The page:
One Direction fan Sacha Judd on fandom, group chats, and how difficult it is to get Harry Styles tickets in New York City.
Tickets to Harry Styles’ first solo tour go on sale on a Friday in May. He’s playing small venues – iconic theatres like the Greek in Los Angeles and the Ryman in Nashville. The registration process is Byzantine. You have to pre-register to become a verified fan, there are different ticket sellers for different venues, and you need a code that will be texted to you just before the sale starts. The tickets will be held until they can be sure you haven’t bought more than four. The official email from Ticketmaster says, “There’s no easy way to say this, tomorrow is going to be tough.”
I’m in San Francisco when they go on sale – at 10am in the timezone of the venue you’re trying to buy for – which for me, trying to buy New York City tickets, means I’m awake and logged in before 6am. My group chat is ready, all of us poised to hit refresh repeatedly on the app and on our laptops. The clock ticks down; the site spins its wheels. The tour sells out in seconds. None of us get tickets.
Harry’s solo album hasn’t even been released yet.
I’ve never been a ‘true’ fan. I’ve never camped in line for anything, never waited at a stage door hoping for an autograph, never screamed myself hoarse for anyone. But in the last few months, I’ve realised that distinction is completely meaningless. I have stayed up late to watch the All Blacks play and woken up early to watch the America’s Cup. I’ve tuned in for the season finale of long-running TV shows, and once went to a midnight screening of Star Wars. I’ve set an alarm for 5am to try and get a dinner reservation at The French Laundry restaurant in Napa. So it’s a lie, really. Of course I’ve been a true fan. Or, rather, the concept of a true fan is bullshit. We all care deeply about different things at different times and in different ways.
I discovered the internet in New York. The first time I went there was in the early ’90s as a fresh-faced university debater on my way to a tournament at Princeton. Manhattan was a much grimier, sketchier place. One of our friends stayed in a hostel in Times Square where he was adamant someone was murdered in the next room. Times Square is, of course, horrible in other ways now, jammed night and day with thousands of goggling tourists and people dressed as cartoon mascots. But the city itself is a different, cleaner, shinier (some would say, more soulless) place.
That first trip we went up to the observation deck at the top of the World Trade Centre, visited Ellis Island, and fought our way toward the ball drop on New Year’s Eve. We went to Radio City Music Hall and saw the Rockettes. And the American college students I met on that trip were the first to tell me about ‘electronic mail’ and the text-based Lynx browser they used to get to their school information. The web was barely a thing, but I came home to New Zealand determined to dive into that world headfirst.
Fandom predates the internet, of course. Fans came together around the things they loved in ‘zines and at conventions long before dial-up modems stuttered into life.
Fans haven’t changed, only the tools that they use. My own fan journey over the last two decades has migrated through Usenet groups, Yahoo mailing lists, fan-built forums, and now the monolith of Tumblr. The internet didn’t invent fandom, but, like everything, it made the concept of fan communities global and all-consuming; on-demand and instantaneous.
One Direction went on hiatus in January 2016. As the boys each embarked on solo careers, the fans themselves started to go their separate ways. I found myself spending more time away from Tumblr in a group chat of women who helped me with my original talk about the 1D fandom. Most days we’ll swap a link or two about what’s going on with the band, but the majority of the conversation is just about our lives. The group has weathered the loss of parents, the loss of jobs, vacations, kids, a wedding.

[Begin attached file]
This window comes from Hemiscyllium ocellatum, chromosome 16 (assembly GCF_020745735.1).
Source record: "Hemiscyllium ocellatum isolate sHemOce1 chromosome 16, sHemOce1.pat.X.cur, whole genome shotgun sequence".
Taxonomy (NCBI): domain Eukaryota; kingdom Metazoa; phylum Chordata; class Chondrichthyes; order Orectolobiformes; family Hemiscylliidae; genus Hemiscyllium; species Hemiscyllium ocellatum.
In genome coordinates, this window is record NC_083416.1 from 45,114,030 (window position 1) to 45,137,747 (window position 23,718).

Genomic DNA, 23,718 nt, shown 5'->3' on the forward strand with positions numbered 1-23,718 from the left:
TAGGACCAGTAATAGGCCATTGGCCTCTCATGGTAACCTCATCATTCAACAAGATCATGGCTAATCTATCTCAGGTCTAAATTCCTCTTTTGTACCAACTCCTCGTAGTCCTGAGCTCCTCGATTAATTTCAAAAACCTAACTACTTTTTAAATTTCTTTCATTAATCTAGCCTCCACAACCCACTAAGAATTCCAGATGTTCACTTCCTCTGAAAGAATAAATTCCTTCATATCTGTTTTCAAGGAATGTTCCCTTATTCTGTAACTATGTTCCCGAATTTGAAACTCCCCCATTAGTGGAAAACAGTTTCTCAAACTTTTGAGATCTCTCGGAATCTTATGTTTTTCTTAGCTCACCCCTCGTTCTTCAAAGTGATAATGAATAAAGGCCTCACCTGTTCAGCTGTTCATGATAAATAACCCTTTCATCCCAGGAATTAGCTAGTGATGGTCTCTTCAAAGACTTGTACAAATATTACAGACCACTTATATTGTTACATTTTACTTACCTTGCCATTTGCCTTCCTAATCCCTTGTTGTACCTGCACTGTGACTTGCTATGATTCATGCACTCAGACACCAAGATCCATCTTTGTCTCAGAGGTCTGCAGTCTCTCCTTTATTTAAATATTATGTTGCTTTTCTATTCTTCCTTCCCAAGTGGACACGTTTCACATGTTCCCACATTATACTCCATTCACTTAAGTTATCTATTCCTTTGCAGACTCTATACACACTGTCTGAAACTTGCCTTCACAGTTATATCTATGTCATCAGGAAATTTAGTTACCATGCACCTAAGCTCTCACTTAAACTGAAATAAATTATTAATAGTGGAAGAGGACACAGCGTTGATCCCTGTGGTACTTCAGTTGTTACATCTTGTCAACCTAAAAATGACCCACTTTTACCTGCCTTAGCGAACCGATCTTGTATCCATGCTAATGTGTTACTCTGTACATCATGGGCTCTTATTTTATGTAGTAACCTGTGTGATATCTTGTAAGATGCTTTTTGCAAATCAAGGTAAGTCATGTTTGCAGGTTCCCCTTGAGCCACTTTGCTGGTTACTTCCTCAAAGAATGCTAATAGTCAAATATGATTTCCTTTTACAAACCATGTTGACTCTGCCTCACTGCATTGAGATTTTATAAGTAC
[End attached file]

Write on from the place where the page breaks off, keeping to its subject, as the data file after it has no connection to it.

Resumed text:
I’m invited to join a Slack team called 1D-for-Olds. There are a hundred adult members – published authors, professionals, software developers, journalists, grad students. I realise these more private communities are yet another evolution of the form. Aaron Edwards, writing in praise of the group chat recently, says, “These spaces, particularly for people of color, aren’t like social media. They don’t by design put anyone at risk of harassment or of a stranger taking something out of context that wasn’t meant for them. If the space is intentional, it’s a digital therapy in your pocket.”
It seems natural, if somewhat circular, that as social media makes every stitch of Harry’s embroidery immediately consumable, fans should retreat back to these smaller, more intentional circles. There’s no judgment in the group chat.
The first weekend I’m in New York I meet a friend for drinks after her wedding in Central Park. The brides are gorgeous, swishing through Greenwich Village in their wedding gowns. They get stopped for congratulations on every corner. Strangers ask them for photos in the street. I can’t stop smiling. We connected over two years ago because she had a huge Tumblr following and helped me by reblogging my survey about 1D fans and tech. We’ve talked almost every day since. This is the first time we’ve met in real life
Harry’s solo tour kicks off in San Francisco a week later, and the fandom kicks off its nightly routine: gathering on Tumblr and Twitter for the first low-quality pictures of whatever extravagant suit he’s emerging in that night. The livestreams start – fans holding up their phones from the second and third rows – true MVPs who periscope the whole damn thing for their friends who can’t be there and the internet at large. Later come the higher quality images, the videos uploaded to Youtube, the faithful recording of changes to the setlist.
The next night we do it all over again.
At the first gigs, Harry takes a pride flag from someone in the audience each night and dances around with it for a bit before looping it on his mic stand while he sings.
In Nashville, fans start to tweet from the line at the theatre saying their flags are being taken away by security. At first, there’s a rumour that it’s conservative politics rearing its head, but it turns out to just be a small venue not wanting anyone’s view to be obstructed. Before the encore, Harry asks everyone in the crowd to hug a stranger, throwing his arms wide as he yells at the crowd to “EMBRACE!”. Then he fetches a pride flag from the drum riser, “I heard this was removed from somewhere, and I’d like to put it back in its rightful place.” The crowd lets loose with deafening screams and applause. Harry hooks the flag on his mic stand and cries “EMBRACE!” one more time.
I buy a ticket for the New York concert on Stubhub and I promise myself I won’t tell anyone how much it costs. It’s actually not the first time I’ve done this. The first time was to see Hamilton, but somehow telling people you mortgaged your soul to see that show is socially acceptable in a way this just doesn’t seem to be.